It's official! Here's how much your Social Security benefits are set to rise in 2018

Social Security is arguably the most important social program for seniors. Each month, the Social Security Administration (SSA) divvies out more than 61 million stipends to eligible beneficiaries, of which 42 million are retired workers.  Without this income, many of these seniors would likely struggle to make ends meet, especially with SSA data noting that 62% rely on Social Security for at least half of their monthly income.


The most important time of the year has arrived for Social Security recipients


Every year, there is perhaps nothing more important for these folks than the annual cost-of-living adjustment (COLA) announcement from the SSA. COLA is nothing more than the inflation-adjusted "raise" that beneficiaries receive from one year to the next.

Social Security's inflationary tether is the Consumer Price Index for Urban Wage Earners and Clerical Workers, or CPI-W. It takes it account eight major spending categories that cover various goods and services and allows the SSA to determine an appropriate inflationary raise for eligible beneficiaries from one year to the next. When calculating COLA, the SSA averages the CPI-W reading from the third quarter of the previous year (July through September) and compares it to the third-quarter reading from the current year. If the average increases, then beneficiaries receive a commensurate raise that's rounded to the nearest tenth of a percent. If it declines, then benefits remain static from one year to the next.

On Friday, Oct. 13, at 8:30am ET, the Bureau of Labor Statistics (BLS) released its September 2017 inflation data, which was the last piece of the puzzle needed to determine what COLA should be for the upcoming year. Let's take a closer look at what retired workers, the disabled, and survivors can expect.

RELATED: The best states to live off a Social Security check: 

Best places to live on a Social Security check
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Best places to live on a Social Security check


Springfield, located in the southwest corner of Missouri, is among the most affordable cities to live when you have $0 saved for retirement. According to Numbeo's Cost of Living Index for 2017, the rent in Springfield is less than 19 percent of that in NYC while the general cost of living plus rent is 41.09 percent.

The average Social Security check each retiree receives here is $1,300.51. That's good news considering you can get a downtown one-bedroom apartment for around $507, or $450 elsewhere.

Best of all, Springfield is a lively town close to recreational areas. Springfield/Greene County has over 100 parks, including Lake Springfield Park, which is perfect for kayaking and canoeing. And you'll find lots of bike paths in and around town as well as lakes and streams popular with fishermen. 

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When you're trying to make the most of your Social Security check, look no further than Athens. The city of some 200,000 residents has a cost of living that is 6.2 percent below that of the national average, according to Forbes. Your cost to rent in Athens is less than one-quarter than what you would pay in NYC and, when you factor in groceries, transportation, restaurants and other day-to-day expenses, you'll live in Athens for just 43.88 percent of what you'd pay in the Big Apple.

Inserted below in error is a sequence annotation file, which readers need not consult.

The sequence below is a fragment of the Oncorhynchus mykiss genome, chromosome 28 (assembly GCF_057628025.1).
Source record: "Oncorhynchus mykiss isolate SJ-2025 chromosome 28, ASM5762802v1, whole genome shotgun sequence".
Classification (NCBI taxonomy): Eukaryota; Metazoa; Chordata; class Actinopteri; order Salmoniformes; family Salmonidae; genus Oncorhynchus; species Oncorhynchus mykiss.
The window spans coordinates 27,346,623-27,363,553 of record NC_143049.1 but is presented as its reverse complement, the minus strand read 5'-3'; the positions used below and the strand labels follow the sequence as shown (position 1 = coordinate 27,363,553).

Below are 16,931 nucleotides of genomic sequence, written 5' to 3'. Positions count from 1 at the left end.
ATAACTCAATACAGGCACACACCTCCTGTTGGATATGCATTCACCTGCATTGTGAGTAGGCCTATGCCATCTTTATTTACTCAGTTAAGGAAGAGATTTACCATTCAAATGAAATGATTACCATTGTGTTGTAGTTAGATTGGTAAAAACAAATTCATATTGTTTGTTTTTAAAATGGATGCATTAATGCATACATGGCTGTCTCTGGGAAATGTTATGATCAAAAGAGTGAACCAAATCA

Since the town is the home turf of the University of Georgia, you'll find lots of low-cost eateries as well as cultural activities. The art and music venues are impressive. Athens is also known for its annual bicycle races called the Twilight Series.

So, how much does a one-bedroom apartment cost in Athens? Count on paying a little over $700 for a downtown apartment and around $600 elsewhere. Considering the average monthly Social Security retirement check in Georgia is $1,304.44, you'll have plenty of cash leftover after bills.

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If you prefer year-round warm weather, consider Tucson, a large city in Arizona's Sonoran Desert. Tucson's cost of living is delightfully low, with rent prices less than a quarter of NYC rent. You can find a one-bedroom apartment for $578 if you don't want to be downtown — $686 if you do.

When you include rent, groceries and other living expenses, a Tucson resident spends only 45.17 percent of the amount spent by NYC dwellers. And, the typical Social Security retirement check here is above the national average, at $1,343.51.

Over half a million people live in Tucson, and the city continues to grow. The downtown is compact, with a small historic district. Nearby you'll find the University of Arizona. Tucson is an attractive city surrounded by several high, forested mountain ranges, including the Santa Catalina Mountains.

See: Here's What an Average Apartment Costs in 50 U.S. Cities 

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Mobile is another city with a cost of living significantly lower than the U.S. average. Move here for retirement and you'll pay just 24.27 percent of NYC rental prices. That means you can get a one-bedroom apartment for between $600 and $650 just about anywhere you live in Mobile.

Once you include food, transportation and other expenses, you'll be paying less than half — 46.28 percent — of NYC prices. But, average Social Security checks are a little lower than what'd you expect, at $1,285.68.

Mobile is located on the Gulf Coast and has a rich history as an antebellum seaport. Today, it remains a major port and is sometimes compared to New Orleans — except a little more laid back.

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Rent in Shreveport comes in at a monthly cost between $700 and $740, depending on your proximity to the city center.

Unfortunately, the average Social Security benefit in Louisiana is just $1,212.05, the lowest of any state, according to a GOBankingRates study on the best and worst states to retire rich.

Still, your cost to live in Louisiana is just 47.08 percent of that in NYC. Meanwhile, Shreveport is a cultural hub in the tri-state area of Arkansas, Louisiana and Texas.

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Billed as "The Biggest Little City in the World," Reno living comes with a lot perks, most notably a cost of living that's less than 50 percent of NYC. Rent alone is just 31.04 percent the cost of NYC dwellings. Surprisingly, it's more expensive living outside of the downtown area. You'll pay around $750 for a one-bedroom apartment in the city center, but closer to $813 outside of it.